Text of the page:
Getting threats your Social Security number will be suspended? It's a scam, IRS says

Did you get a phone call warning that your Social Security number would be suspended because of an unpaid tax bill? Don't believe it.

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It's the latest twist on tax-related scams, with fraudsters attempting to scare people into returning robocall voicemails, the Internal Revenue Service warns. If the scammers make contact with a taxpayer, they typically ask for detailed personal information.

“Taxpayers should not give out sensitive information over the phone unless they are positive they know the caller is legitimate,” the IRS said in a statement. “When in doubt – hang up.”

The IRS notes it doesn't accept payment methods such as prepaid debit cards, iTunes gift cards or wire transfers – which are telltale signs of a scam. It will also not ask a person to make a payment to any entity (or individual) other than the U.S. Treasury.

FRAUDSTERS STOLE MORE THAN $1B FROM AMERICANS IN 2018 

A taxpayer will not be threatened with arrest or other police involvement by the tax agency, and it will always give a taxpayer the opportunity to question or appeal the amount owed.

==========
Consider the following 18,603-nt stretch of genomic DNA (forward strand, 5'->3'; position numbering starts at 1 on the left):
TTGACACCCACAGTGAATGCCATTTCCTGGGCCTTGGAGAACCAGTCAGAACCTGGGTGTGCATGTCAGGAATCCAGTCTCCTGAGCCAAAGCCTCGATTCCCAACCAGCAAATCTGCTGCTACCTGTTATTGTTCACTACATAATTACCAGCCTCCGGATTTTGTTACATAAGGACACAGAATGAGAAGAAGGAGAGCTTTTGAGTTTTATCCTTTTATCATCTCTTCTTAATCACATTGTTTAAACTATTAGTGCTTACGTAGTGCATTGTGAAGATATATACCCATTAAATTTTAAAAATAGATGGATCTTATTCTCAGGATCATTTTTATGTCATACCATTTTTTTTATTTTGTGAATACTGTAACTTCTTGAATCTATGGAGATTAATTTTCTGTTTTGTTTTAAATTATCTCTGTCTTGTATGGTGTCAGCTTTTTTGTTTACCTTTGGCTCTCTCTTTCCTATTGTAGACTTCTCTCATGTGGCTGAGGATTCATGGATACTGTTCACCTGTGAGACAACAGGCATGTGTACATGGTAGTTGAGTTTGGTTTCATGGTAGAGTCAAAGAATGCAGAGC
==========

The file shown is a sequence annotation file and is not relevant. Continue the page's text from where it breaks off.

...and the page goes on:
In 2018, the Federal Trade Commission said it received 3 million consumer complaints – including more than 1.4 million fraud reports. Overall, Americans reported losing $1.48 billion – an increase of nearly 40 percent when compared with 2017.

FRAUD TARGETING AMERICAN SENIORS ‘MASSIVE’ PROBLEM, AG BARR SAYS

Amounts reported stolen tended to vary by age: When people age 70 and over lost money, the median value was $751, compared with a median of $400 for people in their 20s. The median was even higher for those at least 80 years old – a whopping $1,700.

Imposter scams – where the fraudster pretends to be someone the victims trust to convince them to send money -- are the most frequently reported.

As for the preferred methods of obtaining the money, $423 million was taken by wire transfer, the most common technique. The FTC, however, saw a 95 percent increase in payments with gift and other reloadable cards.

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Taxpayers contacted by a potential scammer who may owe the IRS money can view their account information online or call the agency directly; the IRS doesn't contact taxpayers by phone. People who think they may be fraud victims may file a complaint with the FTC.

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